Aeyn was still feeling down about losing Shelly. She had more of a bond with her guardian than Rhett did with his. She would even beg her parents to let Shelly sleep with her, although they always refused. They didn’t want to have to wash her blankets everyday, and it was possible that Shelly could fall off the bed. If they couldn’t handle a fall like that with a shell, what right did they have to be bestowed such a title?
Rhett always held suspicions about the idea of guardians, but was overall respectful towards everyone’s beliefs. It was true he loved Tarro, but more as a pet. He and some of his friends had begun questioning many of the traditional Kandorr beliefs, not only about the guardians. During church he and Ceil would often joke about some of the absurdities during the service. How could they believe that these tortoises were really capable of saving lives when they moved so slow?
“You guys ready for church?” Rhett’s mother called out.
“I guess so,” Rhett answered. “I’ll go grab Aeyn. I think she is outside with you and dad’s guardians.” He picked up Tarro and placed him in the guardian room.
“Make sure you two bring in our guardians too! Oh yeah, and don’t forget to bring the carving knives from the shed! We’re attending the woodwork seminar after, and you know how much Aeyn loves carving little guardians!”
Rhett nodded and opened the door to the yard. An odd calm chilled the air.
“Aeyn, we’re going to church now! Let’s grab Ghar and Lia and bring them inside!” Rhett called out as he jogged out into the yard, spotting the two guardians. “Mom said we are going to do some carving after church too! So let’s grab the knives from the shed after we bring them in!”
Today Aeyn was going to be given a new guardian at the church. Everyone in the town had heard about it and had been searching for a new guardian for her to raise. Aeyn had even been wearing the ribbon for the past week that used to be placed on Shelly, refusing to take it off. Would she even come to accept a new guardian so quickly? She didn’t have a choice though, the people of Kandorr, more specifically, Ryont believed she was in danger without a guardian.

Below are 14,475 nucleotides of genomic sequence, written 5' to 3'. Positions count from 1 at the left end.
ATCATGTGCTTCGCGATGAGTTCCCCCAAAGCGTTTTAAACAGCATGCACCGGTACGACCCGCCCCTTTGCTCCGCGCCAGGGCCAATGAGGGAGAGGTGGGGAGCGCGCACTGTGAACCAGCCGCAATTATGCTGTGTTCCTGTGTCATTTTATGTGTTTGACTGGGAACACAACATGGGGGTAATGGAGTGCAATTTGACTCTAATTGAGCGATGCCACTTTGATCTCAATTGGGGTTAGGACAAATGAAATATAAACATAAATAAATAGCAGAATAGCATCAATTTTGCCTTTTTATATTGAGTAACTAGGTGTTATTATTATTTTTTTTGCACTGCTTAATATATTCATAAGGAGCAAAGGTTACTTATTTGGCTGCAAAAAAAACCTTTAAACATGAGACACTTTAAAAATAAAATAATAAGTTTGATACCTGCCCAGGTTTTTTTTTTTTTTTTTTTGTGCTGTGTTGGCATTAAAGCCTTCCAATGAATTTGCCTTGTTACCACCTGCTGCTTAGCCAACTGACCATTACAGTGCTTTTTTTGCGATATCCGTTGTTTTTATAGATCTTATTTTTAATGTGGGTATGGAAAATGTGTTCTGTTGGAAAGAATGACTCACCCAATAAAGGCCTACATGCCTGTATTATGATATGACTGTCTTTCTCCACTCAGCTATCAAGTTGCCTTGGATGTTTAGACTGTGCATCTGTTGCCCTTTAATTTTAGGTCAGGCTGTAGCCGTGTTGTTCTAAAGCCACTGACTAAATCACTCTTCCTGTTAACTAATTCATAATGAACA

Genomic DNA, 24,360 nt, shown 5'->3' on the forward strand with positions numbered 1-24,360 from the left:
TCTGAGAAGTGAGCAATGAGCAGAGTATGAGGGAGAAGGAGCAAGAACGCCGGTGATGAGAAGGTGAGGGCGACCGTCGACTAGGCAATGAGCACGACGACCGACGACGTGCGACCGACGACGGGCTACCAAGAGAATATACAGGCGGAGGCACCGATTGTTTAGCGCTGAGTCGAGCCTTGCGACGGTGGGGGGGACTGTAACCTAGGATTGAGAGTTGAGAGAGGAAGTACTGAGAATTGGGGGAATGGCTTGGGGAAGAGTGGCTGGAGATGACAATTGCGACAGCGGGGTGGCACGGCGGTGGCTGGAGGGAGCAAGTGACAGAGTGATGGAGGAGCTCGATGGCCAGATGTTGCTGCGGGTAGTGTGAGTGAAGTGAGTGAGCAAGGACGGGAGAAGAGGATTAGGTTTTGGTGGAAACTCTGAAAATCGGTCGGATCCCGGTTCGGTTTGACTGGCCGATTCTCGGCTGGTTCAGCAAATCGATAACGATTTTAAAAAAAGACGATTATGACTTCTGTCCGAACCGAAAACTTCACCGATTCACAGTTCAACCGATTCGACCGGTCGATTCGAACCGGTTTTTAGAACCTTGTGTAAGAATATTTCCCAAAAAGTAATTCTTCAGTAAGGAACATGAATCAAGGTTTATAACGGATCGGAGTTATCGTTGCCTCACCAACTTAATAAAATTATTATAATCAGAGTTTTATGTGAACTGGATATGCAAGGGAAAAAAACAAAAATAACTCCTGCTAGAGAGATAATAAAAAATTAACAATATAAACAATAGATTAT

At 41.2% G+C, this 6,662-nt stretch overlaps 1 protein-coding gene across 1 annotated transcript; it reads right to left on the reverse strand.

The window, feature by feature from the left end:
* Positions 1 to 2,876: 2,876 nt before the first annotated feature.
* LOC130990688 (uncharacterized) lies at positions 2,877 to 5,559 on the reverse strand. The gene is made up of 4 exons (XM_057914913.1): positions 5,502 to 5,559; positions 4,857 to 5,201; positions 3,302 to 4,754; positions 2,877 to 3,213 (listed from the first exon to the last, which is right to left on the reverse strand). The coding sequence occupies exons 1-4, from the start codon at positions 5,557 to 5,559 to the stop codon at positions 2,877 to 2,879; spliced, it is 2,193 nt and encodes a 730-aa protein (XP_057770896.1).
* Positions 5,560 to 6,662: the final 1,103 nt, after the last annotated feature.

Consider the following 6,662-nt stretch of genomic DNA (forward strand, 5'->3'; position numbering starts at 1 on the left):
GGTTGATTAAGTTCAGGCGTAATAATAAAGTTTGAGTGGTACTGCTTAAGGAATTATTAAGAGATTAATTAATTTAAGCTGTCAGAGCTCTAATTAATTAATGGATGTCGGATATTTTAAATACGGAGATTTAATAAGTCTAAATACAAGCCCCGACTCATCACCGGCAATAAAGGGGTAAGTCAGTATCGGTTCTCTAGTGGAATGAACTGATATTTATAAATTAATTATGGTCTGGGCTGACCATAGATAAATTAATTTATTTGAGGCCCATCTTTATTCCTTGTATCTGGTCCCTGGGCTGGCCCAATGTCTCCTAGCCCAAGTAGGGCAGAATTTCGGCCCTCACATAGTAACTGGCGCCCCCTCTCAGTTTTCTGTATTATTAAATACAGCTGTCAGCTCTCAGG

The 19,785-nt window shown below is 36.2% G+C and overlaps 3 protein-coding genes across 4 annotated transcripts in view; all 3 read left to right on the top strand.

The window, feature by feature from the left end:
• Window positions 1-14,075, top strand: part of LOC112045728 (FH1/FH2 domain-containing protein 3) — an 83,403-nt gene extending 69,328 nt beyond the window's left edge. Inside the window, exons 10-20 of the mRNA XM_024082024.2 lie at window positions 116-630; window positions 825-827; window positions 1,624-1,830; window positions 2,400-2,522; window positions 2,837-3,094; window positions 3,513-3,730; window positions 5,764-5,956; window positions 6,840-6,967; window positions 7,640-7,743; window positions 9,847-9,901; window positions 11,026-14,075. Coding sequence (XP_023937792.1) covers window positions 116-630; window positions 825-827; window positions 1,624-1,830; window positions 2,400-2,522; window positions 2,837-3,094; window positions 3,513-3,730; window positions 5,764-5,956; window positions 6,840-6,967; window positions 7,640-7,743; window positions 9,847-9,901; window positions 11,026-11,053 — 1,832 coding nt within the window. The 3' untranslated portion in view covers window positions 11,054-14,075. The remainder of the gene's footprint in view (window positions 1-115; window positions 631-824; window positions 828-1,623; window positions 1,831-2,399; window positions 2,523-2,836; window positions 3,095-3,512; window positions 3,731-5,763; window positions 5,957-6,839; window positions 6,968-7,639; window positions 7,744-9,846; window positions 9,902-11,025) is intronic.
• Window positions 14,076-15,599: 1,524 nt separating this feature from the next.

“Aeyn?! Come on!” Rhett shouted once more. “Help me take in Ghar and Lia!” Five seconds went by and still no response. He rushed around the corner of the house, still unable to find Aeyn. Rhett continued shouting around the yard until he came to a colored mark on the wooden fence. It was stained with a splotch of crimson, with a red ribbon laying in the grass.
He froze and after a second his body started shaking. He darted towards the fence.
Rhett clutched the ribbon and jumped over the fence. Drops of blood trailed off in the gravel. He screamed as he followed the small drops until there was no longer a sign. Rhett fell to his knees and struck his fists into the gravel. Tears mixed in with the blood of his hands.
So much for being called guardians. His parent’s guardians just stood by and did nothing. Not that he really expected much out of the tortoises anyway. As much as he loved them, he knew they were nothing deserving of the title. He knew the term guardian was only a title. How foolish these people were to put so much trust into them.